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The writings of John Greenleaf Whittier, Volume 6. (ed. John Greenleaf Whittier) 1 1 Browse Search
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The writings of John Greenleaf Whittier, Volume 6. (ed. John Greenleaf Whittier), Old portraits and modern Sketches (search)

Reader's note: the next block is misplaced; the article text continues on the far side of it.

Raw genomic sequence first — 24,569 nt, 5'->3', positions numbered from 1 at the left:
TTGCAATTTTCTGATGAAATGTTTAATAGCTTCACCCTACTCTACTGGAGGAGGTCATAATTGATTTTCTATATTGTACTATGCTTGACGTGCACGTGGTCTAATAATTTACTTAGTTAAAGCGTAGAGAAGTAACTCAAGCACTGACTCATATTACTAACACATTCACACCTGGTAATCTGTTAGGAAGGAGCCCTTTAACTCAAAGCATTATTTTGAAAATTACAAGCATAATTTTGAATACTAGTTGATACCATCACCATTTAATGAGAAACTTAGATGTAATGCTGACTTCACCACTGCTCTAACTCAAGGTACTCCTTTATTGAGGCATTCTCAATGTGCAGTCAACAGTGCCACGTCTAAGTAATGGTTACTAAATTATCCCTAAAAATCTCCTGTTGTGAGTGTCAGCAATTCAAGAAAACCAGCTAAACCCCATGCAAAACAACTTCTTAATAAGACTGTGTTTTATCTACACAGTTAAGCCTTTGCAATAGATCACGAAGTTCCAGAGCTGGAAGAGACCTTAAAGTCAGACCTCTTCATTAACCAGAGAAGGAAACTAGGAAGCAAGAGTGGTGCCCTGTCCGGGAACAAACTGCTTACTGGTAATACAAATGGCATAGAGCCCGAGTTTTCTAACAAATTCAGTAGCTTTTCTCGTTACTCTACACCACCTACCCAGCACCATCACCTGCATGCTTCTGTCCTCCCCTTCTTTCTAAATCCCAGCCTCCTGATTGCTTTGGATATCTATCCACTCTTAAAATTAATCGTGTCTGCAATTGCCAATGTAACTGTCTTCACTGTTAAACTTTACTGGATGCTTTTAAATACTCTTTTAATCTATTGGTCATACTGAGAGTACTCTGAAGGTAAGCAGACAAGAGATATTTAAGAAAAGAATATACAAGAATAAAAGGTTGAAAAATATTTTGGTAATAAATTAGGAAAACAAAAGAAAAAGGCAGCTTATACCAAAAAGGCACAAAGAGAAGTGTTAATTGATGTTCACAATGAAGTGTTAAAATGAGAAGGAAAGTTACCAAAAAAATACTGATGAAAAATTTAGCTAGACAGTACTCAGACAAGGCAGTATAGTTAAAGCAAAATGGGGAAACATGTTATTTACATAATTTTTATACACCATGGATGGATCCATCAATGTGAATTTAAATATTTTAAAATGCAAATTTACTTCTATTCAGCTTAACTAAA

in Bedfordshire, in 1628; and, to use his own words, his father's house was of that rank which is the meanest and most despised of all the families of the land. His father was a tinker, and the son followed the same calling, which necessarily brought him into association with the lowest and most depraved classes of English society. The estimation in which the tinker and his occupation were held, in the seventeenth century, may be learned from the quaint and humorous description of Sir Thomas Overbury. The tinker, saith he, is a movable, for he hath no abiding in one place; he seems to be devout, for his life is a continual pilgrimage, and sometimes, in humility, goes barefoot, therein making necessity a virtue; he is a gallant, for he carries all his wealth upon his back; or a philosopher, for he bears all his substance with him. He is always furnished with a song, to which his hammer, keeping tune, proves that he was the first founder of the kettle-drum; where the best ale is, th